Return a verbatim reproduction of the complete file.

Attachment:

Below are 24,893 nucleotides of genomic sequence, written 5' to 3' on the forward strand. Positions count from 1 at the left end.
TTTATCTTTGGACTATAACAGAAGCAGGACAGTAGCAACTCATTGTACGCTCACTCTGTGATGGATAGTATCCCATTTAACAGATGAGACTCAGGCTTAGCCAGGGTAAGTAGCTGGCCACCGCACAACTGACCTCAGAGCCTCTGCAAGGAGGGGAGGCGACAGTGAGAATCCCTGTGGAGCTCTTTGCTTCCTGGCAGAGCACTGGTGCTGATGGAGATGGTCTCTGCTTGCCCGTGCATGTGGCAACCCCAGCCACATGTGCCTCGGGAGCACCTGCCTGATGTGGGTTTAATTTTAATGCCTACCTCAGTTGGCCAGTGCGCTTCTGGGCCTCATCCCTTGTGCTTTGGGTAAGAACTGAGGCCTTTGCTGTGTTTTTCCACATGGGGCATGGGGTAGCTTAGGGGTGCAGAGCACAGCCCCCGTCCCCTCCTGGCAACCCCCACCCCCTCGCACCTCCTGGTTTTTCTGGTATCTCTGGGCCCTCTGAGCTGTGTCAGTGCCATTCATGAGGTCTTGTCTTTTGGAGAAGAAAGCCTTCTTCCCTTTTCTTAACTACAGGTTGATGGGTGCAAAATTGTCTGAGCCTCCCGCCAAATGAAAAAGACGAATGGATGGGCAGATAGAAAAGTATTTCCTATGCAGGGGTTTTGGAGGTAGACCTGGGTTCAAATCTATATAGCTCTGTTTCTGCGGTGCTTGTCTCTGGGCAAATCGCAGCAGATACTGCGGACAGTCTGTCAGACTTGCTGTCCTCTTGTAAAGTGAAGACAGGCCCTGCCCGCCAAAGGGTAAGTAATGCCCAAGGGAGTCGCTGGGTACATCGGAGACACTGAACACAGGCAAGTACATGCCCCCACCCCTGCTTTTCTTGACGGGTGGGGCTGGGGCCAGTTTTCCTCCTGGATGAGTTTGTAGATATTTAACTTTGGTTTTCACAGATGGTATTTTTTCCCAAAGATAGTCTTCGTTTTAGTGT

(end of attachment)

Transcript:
Below are 24,893 nucleotides of genomic sequence, written 5' to 3' on the forward strand. Positions count from 1 at the left end.
TTTATCTTTGGACTATAACAGAAGCAGGACAGTAGCAACTCATTGTACGCTCACTCTGTGATGGATAGTATCCCATTTAACAGATGAGACTCAGGCTTAGCCAGGGTAAGTAGCTGGCCACCGCACAACTGACCTCAGAGCCTCTGCAAGGAGGGGAGGCGACAGTGAGAATCCCTGTGGAGCTCTTTGCTTCCTGGCAGAGCACTGGTGCTGATGGAGATGGTCTCTGCTTGCCCGTGCATGTGGCAACCCCAGCCACATGTGCCTCGGGAGCACCTGCCTGATGTGGGTTTAATTTTAATGCCTACCTCAGTTGGCCAGTGCGCTTCTGGGCCTCATCCCTTGTGCTTTGGGTAAGAACTGAGGCCTTTGCTGTGTTTTTCCACATGGGGCATGGGGTAGCTTAGGGGTGCAGAGCACAGCCCCCGTCCCCTCCTGGCAACCCCCACCCCCTCGCACCTCCTGGTTTTTCTGGTATCTCTGGGCCCTCTGAGCTGTGTCAGTGCCATTCATGAGGTCTTGTCTTTTGGAGAAGAAAGCCTTCTTCCCTTTTCTTAACTACAGGTTGATGGGTGCAAAATTGTCTGAGCCTCCCGCCAAATGAAAAAGACGAATGGATGGGCAGATAGAAAAGTATTTCCTATGCAGGGGTTTTGGAGGTAGACCTGGGTTCAAATCTATATAGCTCTGTTTCTGCGGTGCTTGTCTCTGGGCAAATCGCAGCAGATACTGCGGACAGTCTGTCAGACTTGCTGTCCTCTTGTAAAGTGAAGACAGGCCCTGCCCGCCAAAGGGTAAGTAATGCCCAAGGGAGTCGCTGGGTACATCGGAGACACTGAACACAGGCAAGTACATGCCCCCACCCCTGCTTTTCTTGACGGGTGGGGCTGGGGCCAGTTTTCCTCCTGGATGAGTTTGTAGATATTTAACTTTGGTTTTCACAGATGGTATTTTTTCCCAAAGATAGTCTTCGTTTTAGTGT